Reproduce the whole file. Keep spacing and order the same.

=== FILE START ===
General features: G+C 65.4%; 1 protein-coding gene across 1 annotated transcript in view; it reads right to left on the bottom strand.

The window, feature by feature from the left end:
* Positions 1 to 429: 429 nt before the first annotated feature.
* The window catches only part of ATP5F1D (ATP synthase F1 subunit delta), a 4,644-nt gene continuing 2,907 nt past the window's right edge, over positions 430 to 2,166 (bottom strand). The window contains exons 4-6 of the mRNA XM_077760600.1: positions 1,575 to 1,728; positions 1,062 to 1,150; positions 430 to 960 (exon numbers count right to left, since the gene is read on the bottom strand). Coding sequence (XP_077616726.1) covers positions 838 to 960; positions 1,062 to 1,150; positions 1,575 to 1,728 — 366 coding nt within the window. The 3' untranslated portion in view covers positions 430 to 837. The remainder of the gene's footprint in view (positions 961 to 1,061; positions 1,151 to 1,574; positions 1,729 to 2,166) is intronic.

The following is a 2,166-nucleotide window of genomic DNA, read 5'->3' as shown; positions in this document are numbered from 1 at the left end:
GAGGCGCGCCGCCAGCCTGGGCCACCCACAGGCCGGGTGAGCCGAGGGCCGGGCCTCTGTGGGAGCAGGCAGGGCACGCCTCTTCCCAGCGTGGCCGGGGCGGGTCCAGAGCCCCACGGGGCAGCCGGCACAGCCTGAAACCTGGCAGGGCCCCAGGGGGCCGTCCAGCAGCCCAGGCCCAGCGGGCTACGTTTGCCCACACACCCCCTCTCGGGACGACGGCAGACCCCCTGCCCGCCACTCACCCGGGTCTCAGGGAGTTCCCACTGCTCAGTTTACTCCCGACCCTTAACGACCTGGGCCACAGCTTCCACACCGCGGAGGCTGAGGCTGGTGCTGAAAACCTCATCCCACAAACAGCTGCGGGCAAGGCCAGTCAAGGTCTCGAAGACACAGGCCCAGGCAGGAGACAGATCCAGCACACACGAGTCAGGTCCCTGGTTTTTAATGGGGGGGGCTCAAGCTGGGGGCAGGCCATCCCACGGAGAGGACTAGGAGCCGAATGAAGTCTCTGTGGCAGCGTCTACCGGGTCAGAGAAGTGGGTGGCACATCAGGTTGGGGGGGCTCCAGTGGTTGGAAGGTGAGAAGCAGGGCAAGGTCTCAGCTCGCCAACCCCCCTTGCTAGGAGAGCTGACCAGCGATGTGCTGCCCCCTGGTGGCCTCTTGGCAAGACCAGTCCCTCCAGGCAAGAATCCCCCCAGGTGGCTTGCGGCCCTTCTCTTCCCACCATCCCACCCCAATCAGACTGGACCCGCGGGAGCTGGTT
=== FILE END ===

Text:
General features: G+C 65.4%; 1 protein-coding gene across 1 annotated transcript in view; it reads right to left on the bottom strand.

The window, feature by feature from the left end:
* Positions 1 to 429: 429 nt before the first annotated feature.
* The window catches only part of ATP5F1D (ATP synthase F1 subunit delta), a 4,644-nt gene continuing 2,907 nt past the window's right edge, over positions 430 to 2,166 (bottom strand). The window contains exons 4-6 of the mRNA XM_077760600.1: positions 1,575 to 1,728; positions 1,062 to 1,150; positions 430 to 960 (exon numbers count right to left, since the gene is read on the bottom strand). Coding sequence (XP_077616726.1) covers positions 838 to 960; positions 1,062 to 1,150; positions 1,575 to 1,728 — 366 coding nt within the window. The 3' untranslated portion in view covers positions 430 to 837. The remainder of the gene's footprint in view (positions 961 to 1,061; positions 1,151 to 1,574; positions 1,729 to 2,166) is intronic.

The following is a 2,166-nucleotide window of genomic DNA, read 5'->3' as shown; positions in this document are numbered from 1 at the left end:
GAGGCGCGCCGCCAGCCTGGGCCACCCACAGGCCGGGTGAGCCGAGGGCCGGGCCTCTGTGGGAGCAGGCAGGGCACGCCTCTTCCCAGCGTGGCCGGGGCGGGTCCAGAGCCCCACGGGGCAGCCGGCACAGCCTGAAACCTGGCAGGGCCCCAGGGGGCCGTCCAGCAGCCCAGGCCCAGCGGGCTACGTTTGCCCACACACCCCCTCTCGGGACGACGGCAGACCCCCTGCCCGCCACTCACCCGGGTCTCAGGGAGTTCCCACTGCTCAGTTTACTCCCGACCCTTAACGACCTGGGCCACAGCTTCCACACCGCGGAGGCTGAGGCTGGTGCTGAAAACCTCATCCCACAAACAGCTGCGGGCAAGGCCAGTCAAGGTCTCGAAGACACAGGCCCAGGCAGGAGACAGATCCAGCACACACGAGTCAGGTCCCTGGTTTTTAATGGGGGGGGCTCAAGCTGGGGGCAGGCCATCCCACGGAGAGGACTAGGAGCCGAATGAAGTCTCTGTGGCAGCGTCTACCGGGTCAGAGAAGTGGGTGGCACATCAGGTTGGGGGGGCTCCAGTGGTTGGAAGGTGAGAAGCAGGGCAAGGTCTCAGCTCGCCAACCCCCCTTGCTAGGAGAGCTGACCAGCGATGTGCTGCCCCCTGGTGGCCTCTTGGCAAGACCAGTCCCTCCAGGCAAGAATCCCCCCAGGTGGCTTGCGGCCCTTCTCTTCCCACCATCCCACCCCAATCAGACTGGACCCGCGGGAGCTGGTT